Tag: church finances

The high costs of an abuse claim: Five guidelines to help churches of all sizes

The high costs of an abuse claim: Five guidelines to help churches of all sizes

Prevention, right coverage are critical to protecting churches.

By Bobby Ross Jr. | For Church Finance Today

Sexual abuse of a minor is the number one reason churches end up in court. It’s a statistic that’s been true for a number of years, according to attorney Richard R. Hammar. And churches must do all they can to prevent this type of tragedy. But churches also must be wise and purchase the right kind of insurance that will help cover any legal action that might occur because of abuse or alleged abuse on their property or during church-related events, trips, or activities.

Based on interviews with church insurance experts, attorneys, and a risk management specialist, Church Finance Today offers five guidelines to help churches of all sizes make sure they are financially prepared should the unthinkable ever happen.

  1. Don’t assume your general liability policy covers abuse claims. It usually does not.

“Some churches may not be aware that their typical church liability coverage doesn’t cover sexual abuse or misconduct,” said Eric Spacek, risk management and loss control director for GuideOne Insurance.

Read the full story.

Sidebar: Interview with attorney Richard J. Mathews.

This article appears on the August 2017 cover of Church Finance Today, a publication of Christianity Today.

Let the buyer (and leaser) beware

Let the buyer (and leaser) beware

Six tips to keep your church from getting financially burned by copier costs.

By Bobby Ross Jr. | For Church Finance Today

“Buyer beware” doesn’t just apply to used-car sales.

At some point, regardless of size, most churches will find themselves in the market for a copier — and the selection process can be downright complicated and stressful.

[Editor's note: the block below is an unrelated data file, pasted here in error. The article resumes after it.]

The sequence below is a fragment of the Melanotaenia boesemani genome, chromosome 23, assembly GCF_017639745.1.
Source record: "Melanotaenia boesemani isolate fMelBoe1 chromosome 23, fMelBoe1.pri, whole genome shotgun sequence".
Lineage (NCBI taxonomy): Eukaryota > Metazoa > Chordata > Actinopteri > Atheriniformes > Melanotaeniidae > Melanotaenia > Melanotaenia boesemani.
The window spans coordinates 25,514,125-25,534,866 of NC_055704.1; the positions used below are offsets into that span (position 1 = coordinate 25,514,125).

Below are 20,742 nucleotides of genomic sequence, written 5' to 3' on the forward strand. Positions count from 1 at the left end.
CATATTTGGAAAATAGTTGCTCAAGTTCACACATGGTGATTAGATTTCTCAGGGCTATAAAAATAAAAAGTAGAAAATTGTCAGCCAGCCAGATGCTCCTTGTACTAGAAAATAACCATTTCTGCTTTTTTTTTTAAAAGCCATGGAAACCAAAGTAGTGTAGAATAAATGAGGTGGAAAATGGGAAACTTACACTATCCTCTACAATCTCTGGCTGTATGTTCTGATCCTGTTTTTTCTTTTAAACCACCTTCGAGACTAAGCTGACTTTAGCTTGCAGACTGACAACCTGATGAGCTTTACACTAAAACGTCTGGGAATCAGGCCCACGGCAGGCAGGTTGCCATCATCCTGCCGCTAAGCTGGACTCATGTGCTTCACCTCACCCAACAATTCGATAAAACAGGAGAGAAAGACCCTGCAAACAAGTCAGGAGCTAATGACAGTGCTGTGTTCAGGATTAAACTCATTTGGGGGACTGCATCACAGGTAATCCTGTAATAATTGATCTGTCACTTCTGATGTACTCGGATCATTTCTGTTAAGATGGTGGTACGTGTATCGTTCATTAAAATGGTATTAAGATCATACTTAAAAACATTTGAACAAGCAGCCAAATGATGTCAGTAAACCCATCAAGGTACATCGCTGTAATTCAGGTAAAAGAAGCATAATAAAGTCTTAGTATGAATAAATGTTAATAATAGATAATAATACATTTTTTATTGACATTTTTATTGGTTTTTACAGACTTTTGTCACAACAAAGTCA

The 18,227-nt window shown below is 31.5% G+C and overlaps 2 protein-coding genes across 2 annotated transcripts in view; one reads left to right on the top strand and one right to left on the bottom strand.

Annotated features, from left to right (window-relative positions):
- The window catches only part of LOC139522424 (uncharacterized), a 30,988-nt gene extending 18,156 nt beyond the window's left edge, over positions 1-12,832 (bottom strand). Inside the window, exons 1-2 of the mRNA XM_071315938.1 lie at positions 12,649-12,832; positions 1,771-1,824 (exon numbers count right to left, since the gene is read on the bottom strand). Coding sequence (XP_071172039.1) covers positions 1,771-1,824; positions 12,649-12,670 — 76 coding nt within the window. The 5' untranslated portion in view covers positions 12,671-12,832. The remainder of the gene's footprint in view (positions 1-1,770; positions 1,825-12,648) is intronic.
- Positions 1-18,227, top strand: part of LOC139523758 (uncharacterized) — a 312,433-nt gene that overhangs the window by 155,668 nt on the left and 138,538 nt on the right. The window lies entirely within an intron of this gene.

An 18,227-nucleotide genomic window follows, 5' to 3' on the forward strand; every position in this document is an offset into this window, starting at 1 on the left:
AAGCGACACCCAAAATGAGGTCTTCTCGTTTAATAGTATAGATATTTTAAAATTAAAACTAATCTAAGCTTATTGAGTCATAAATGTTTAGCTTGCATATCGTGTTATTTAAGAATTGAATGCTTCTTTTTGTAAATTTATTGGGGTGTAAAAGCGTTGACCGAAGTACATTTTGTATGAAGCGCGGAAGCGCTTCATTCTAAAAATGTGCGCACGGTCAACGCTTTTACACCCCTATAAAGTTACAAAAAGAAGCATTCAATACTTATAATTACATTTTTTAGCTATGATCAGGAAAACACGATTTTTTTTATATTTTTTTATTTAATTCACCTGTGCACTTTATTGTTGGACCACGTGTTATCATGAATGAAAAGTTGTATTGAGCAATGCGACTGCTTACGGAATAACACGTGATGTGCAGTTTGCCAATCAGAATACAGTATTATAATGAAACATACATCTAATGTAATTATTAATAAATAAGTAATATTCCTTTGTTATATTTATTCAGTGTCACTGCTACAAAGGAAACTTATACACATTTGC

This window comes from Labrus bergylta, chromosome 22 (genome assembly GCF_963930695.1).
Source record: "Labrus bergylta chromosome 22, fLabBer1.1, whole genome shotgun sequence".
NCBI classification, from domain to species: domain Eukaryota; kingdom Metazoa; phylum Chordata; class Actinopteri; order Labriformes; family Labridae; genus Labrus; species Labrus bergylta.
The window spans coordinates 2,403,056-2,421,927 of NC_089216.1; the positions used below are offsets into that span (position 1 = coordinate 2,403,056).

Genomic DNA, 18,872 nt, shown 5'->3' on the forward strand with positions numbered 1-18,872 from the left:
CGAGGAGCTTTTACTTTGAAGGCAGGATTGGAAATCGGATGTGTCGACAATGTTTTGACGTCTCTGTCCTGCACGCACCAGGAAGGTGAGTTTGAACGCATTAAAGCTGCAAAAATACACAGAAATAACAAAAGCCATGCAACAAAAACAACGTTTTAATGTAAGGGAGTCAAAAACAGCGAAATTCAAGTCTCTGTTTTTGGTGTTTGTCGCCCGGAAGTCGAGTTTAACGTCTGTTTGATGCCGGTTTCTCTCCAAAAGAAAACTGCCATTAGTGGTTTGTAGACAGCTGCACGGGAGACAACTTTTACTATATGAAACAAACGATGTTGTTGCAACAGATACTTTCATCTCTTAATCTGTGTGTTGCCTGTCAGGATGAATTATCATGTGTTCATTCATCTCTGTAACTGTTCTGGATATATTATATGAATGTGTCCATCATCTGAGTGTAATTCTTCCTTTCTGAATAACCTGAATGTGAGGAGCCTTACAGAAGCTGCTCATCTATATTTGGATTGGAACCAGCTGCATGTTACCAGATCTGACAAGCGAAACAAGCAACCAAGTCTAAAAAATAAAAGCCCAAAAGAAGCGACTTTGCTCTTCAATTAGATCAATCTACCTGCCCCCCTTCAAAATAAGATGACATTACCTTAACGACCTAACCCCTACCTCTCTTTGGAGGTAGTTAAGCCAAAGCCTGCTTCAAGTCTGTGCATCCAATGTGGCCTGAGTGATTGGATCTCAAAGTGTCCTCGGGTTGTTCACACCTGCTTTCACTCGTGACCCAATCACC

Whether to lease or purchase? How to identify hidden costs in the fine print? What to do about pushy salespeople?

“It’s rough,” said Deborah Sutton, director of operations and chief financial officer for Miami’s multicampus Christ Fellowship. “It’s a lot of sales pitches with lots of discounts and lots of [savings] if you do it this way versus that way. And [copier salespeople] tempt you with refunds and things like that.”

Along with that, Sutton said many difficult and complicated details are tied into contracts.

Far too often, churches lock themselves into lengthy and expensive contracts without proper investigation and attention to details, explained Lisa Runquist, an attorney and editorial advisor to Church Finance Today.

“Then they find out that it is difficult to get out of the agreement at a future time,” Runquist said. “The bottom line is, you need to read what you are signing beforehand, rather than asking an attorney to read the agreement after you have [signed it and] figured out that it is not a good deal.”

Read the full story.

This article appears on the April 2017 cover of Church Finance Today, a publication of Christianity Today.

Five tips for professionals joining a church staff

Five tips for professionals joining a church staff

Experts emphasize the unique rules and dynamics churches face.

By Bobby Ross Jr. | For Church Finance Today

Jennifer Neal wanted to be successful — as a woman, as a mother, and as a financial controller at a multibillion-dollar company. “I was desperately trying to make my mark and have it all,” she said.